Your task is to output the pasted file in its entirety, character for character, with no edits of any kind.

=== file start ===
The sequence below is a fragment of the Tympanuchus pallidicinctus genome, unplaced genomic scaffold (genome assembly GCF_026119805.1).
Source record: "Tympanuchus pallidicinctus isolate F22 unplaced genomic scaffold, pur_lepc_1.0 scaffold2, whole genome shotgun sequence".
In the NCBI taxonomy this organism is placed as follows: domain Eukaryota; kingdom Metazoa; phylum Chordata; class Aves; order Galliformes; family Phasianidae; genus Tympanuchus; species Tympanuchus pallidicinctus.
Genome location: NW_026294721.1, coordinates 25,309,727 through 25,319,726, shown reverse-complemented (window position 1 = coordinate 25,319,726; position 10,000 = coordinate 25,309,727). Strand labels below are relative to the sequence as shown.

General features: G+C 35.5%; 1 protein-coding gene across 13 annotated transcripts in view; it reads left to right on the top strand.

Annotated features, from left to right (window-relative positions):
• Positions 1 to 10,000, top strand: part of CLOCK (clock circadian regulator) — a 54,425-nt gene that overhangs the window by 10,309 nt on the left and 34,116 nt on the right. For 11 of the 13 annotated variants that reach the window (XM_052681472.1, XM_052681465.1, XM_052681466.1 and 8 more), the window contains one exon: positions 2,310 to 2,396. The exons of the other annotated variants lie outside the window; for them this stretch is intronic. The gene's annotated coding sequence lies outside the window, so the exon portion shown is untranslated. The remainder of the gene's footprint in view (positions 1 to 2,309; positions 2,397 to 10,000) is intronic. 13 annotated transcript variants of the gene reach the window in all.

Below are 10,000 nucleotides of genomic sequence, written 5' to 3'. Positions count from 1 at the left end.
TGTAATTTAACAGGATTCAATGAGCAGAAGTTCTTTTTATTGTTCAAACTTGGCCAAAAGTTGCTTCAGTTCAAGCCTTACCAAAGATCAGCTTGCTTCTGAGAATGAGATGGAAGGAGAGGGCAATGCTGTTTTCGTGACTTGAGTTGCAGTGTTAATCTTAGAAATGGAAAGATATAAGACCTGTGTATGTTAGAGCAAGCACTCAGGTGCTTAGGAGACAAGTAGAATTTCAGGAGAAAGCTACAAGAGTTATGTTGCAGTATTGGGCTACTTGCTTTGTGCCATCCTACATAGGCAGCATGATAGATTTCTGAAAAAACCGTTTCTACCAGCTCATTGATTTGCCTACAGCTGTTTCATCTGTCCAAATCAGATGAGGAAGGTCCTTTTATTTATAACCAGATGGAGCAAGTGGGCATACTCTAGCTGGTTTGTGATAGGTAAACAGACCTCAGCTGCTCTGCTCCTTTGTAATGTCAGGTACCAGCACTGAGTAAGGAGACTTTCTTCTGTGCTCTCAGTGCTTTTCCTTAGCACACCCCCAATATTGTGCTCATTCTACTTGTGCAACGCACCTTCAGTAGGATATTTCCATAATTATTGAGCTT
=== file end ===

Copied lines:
The sequence below is a fragment of the Tympanuchus pallidicinctus genome, unplaced genomic scaffold (genome assembly GCF_026119805.1).
Source record: "Tympanuchus pallidicinctus isolate F22 unplaced genomic scaffold, pur_lepc_1.0 scaffold2, whole genome shotgun sequence".
In the NCBI taxonomy this organism is placed as follows: domain Eukaryota; kingdom Metazoa; phylum Chordata; class Aves; order Galliformes; family Phasianidae; genus Tympanuchus; species Tympanuchus pallidicinctus.
Genome location: NW_026294721.1, coordinates 25,309,727 through 25,319,726, shown reverse-complemented (window position 1 = coordinate 25,319,726; position 10,000 = coordinate 25,309,727). Strand labels below are relative to the sequence as shown.

General features: G+C 35.5%; 1 protein-coding gene across 13 annotated transcripts in view; it reads left to right on the top strand.

Annotated features, from left to right (window-relative positions):
• Positions 1 to 10,000, top strand: part of CLOCK (clock circadian regulator) — a 54,425-nt gene that overhangs the window by 10,309 nt on the left and 34,116 nt on the right. For 11 of the 13 annotated variants that reach the window (XM_052681472.1, XM_052681465.1, XM_052681466.1 and 8 more), the window contains one exon: positions 2,310 to 2,396. The exons of the other annotated variants lie outside the window; for them this stretch is intronic. The gene's annotated coding sequence lies outside the window, so the exon portion shown is untranslated. The remainder of the gene's footprint in view (positions 1 to 2,309; positions 2,397 to 10,000) is intronic. 13 annotated transcript variants of the gene reach the window in all.

Below are 10,000 nucleotides of genomic sequence, written 5' to 3'. Positions count from 1 at the left end.
TGTAATTTAACAGGATTCAATGAGCAGAAGTTCTTTTTATTGTTCAAACTTGGCCAAAAGTTGCTTCAGTTCAAGCCTTACCAAAGATCAGCTTGCTTCTGAGAATGAGATGGAAGGAGAGGGCAATGCTGTTTTCGTGACTTGAGTTGCAGTGTTAATCTTAGAAATGGAAAGATATAAGACCTGTGTATGTTAGAGCAAGCACTCAGGTGCTTAGGAGACAAGTAGAATTTCAGGAGAAAGCTACAAGAGTTATGTTGCAGTATTGGGCTACTTGCTTTGTGCCATCCTACATAGGCAGCATGATAGATTTCTGAAAAAACCGTTTCTACCAGCTCATTGATTTGCCTACAGCTGTTTCATCTGTCCAAATCAGATGAGGAAGGTCCTTTTATTTATAACCAGATGGAGCAAGTGGGCATACTCTAGCTGGTTTGTGATAGGTAAACAGACCTCAGCTGCTCTGCTCCTTTGTAATGTCAGGTACCAGCACTGAGTAAGGAGACTTTCTTCTGTGCTCTCAGTGCTTTTCCTTAGCACACCCCCAATATTGTGCTCATTCTACTTGTGCAACGCACCTTCAGTAGGATATTTCCATAATTATTGAGCTT